Methanospirillum hungatei cells and flagella structure

The archaeal motility structure (flagellum /archaellum)

During an initial structural and proteomic survey of the model archaeal microbe Methanospirillum hungatei we identified proteins comprising the attached cellular flagellum. Little was previously known about these archaeal appendages and we therefore characterized them and obtained the first atomic-level structure of a model archaeal flagellum. The findings reveal properties distinct from the bacterial flagellar counterpart regarding subunit size, post translational modifications and tertiary structure. Experiments are continuing to further characterize the post translational glycan modifications to the M. hungatei flagellum in collaborations by the Gunsalus and Loo Laboratories of the UCLA-DOE Institute.

https://www.nature.com/articles/nmicrobiol2016222

Genome-wide transcriptomics in Chlamydomonas reinhardtii during day-night cycles reveals new metabolic patterns in light and stress response (Merchant lab)

A day in the life of Chlamydomonas

The unicellular green alga Chlamydomonas reinhardtii excels at acclimating to a changing environment. We analyzed expression patterns of its three genomes in cells grown under light-dark cycles. Nearly 85% of transcribed genes show differential expression, with different sets of transcripts being up-regulated over the course of the day to coordinate cellular growth before undergoing cell division. Parallel measurements of select metabolites and pigments, physiological parameters and a subset of proteins allow us to infer metabolic events and to evaluate the impact of the transcriptome on the proteome. Among new findings is the observation that Chlamydomonas exhibits low respiratory activity at night and relies instead on fermentative metabolism; we propose that the ferredoxin FDX9 acts as the electron donor to fermentative hydrogenases. The light stress responsive genes PSBS, LHCSR1 and LHCSR3 all show an acute response to light at dawn under abrupt dark-to light transitions. LHCSR3 genes also exhibits a later burst in expression in the middle of the day in response to higher light intensities. Each response to light (acute and sustained) can be selectively activated under specific conditions. Our expression dataset, complemented with co-expression networks and metabolite profiling, should constitute an excellent resource for the algal and plant communities.

Figure 1: Heatmap representing gene expression for 11,306 differentially expressed genes over the diurnal cycle. Chlamydomonas cells grown under light-dark cycles accumulate biomass as a direct consequence of photosynthesis during the day, and divide shortly after dusk.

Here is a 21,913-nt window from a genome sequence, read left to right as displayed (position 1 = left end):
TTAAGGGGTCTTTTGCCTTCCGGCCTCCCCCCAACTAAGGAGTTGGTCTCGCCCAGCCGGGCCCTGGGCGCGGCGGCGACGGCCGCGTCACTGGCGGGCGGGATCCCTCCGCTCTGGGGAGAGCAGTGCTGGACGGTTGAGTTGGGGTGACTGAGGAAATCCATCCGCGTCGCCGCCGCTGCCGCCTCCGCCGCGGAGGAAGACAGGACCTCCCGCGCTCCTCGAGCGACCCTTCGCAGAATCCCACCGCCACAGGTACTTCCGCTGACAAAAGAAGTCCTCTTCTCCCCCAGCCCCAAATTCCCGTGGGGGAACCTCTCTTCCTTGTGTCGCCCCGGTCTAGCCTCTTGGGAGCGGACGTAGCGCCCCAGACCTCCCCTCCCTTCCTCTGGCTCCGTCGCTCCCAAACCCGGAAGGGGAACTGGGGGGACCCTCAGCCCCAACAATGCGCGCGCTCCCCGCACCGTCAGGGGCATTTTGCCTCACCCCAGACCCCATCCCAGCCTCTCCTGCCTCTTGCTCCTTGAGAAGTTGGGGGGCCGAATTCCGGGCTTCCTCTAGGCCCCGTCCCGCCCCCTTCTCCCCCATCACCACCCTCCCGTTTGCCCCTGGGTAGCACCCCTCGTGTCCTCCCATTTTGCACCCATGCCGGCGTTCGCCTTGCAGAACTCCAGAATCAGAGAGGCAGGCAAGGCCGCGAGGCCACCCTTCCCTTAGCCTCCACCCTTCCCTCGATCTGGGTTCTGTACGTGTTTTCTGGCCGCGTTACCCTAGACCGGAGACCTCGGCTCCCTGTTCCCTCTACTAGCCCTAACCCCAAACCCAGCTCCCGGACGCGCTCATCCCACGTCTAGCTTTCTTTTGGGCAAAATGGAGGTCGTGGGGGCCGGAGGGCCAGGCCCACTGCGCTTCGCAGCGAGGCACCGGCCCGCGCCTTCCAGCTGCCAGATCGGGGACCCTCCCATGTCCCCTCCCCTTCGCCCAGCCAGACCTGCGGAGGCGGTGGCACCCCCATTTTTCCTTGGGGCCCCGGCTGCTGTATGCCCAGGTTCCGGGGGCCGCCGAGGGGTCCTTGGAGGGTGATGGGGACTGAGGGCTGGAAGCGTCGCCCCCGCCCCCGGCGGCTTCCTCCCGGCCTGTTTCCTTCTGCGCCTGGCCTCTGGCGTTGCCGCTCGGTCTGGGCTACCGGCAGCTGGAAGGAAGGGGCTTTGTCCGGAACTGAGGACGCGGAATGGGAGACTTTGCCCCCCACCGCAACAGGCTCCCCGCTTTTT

Figure 2: Diagram of Chlamydomonas cell division progression over the diurnal cycle.
Cells grow in volume and accumulate biomass during the day, using photosynthesis to fuel growth. Around dusk, cells will initiate the mitotic division and yield two daughter cells per mother cell. At night, daughter cells will regenerate their flagella, which were resorbed before cell division, and enter the quiescent phase of the cell cycle until the following dawn. 

Development of a new enzyme reagent that labels proteins with peptides via a specific lysine-isopeptide bond at high yield (Clubb lab)

Proteins that are site-specifically modified with peptides and chemicals can be used as novel therapeutics, imaging tools, diagnostic reagents and materials. However, few enzyme-catalyzed methods are currently available to selectively conjugate peptides to internal sites within proteins. To overcome this problem, the Clubb, Loo and Ton-That laboratories have developed a new enzyme reagent that labels proteins with peptides via a specific lysine-isopeptide bond at high yield. The new tool may be useful in creating antibody drug conjugates.

McConnell SA, Amer BR, Muroski J, Fu J, Loo RO, Loo JA, Osipiuk J, Ton-That J and Clubb RT. Protein labeling via a specific lysine-isopeptide bond using the pilin polymerizing sortase from Corynebacterium diphtheria. Journal of the American Chemical Society 140 2018; 8420-8423.

New method to create stable enzyme coated B. subtilis cells for biotechnological applications.

Microbes engineered to display heterologous proteins could be useful biotechnological tools for protein engineering, lignocellulose degradation, biocatalysis, bioremediation and biosensing. Bacillus subtilis is a promising host to display proteins, as this model Gram-positive bacterium is genetically tractable and already used industrially to produce enzymes. The Clubb group developed a unique two-step procedure that enables the construction of enzyme coated vegetative B. subtilis cells that retain stable cell-associated enzyme activity for nearly 3 days. The results of this work could aid the development of whole cell display systems that have useful biotechnological applications.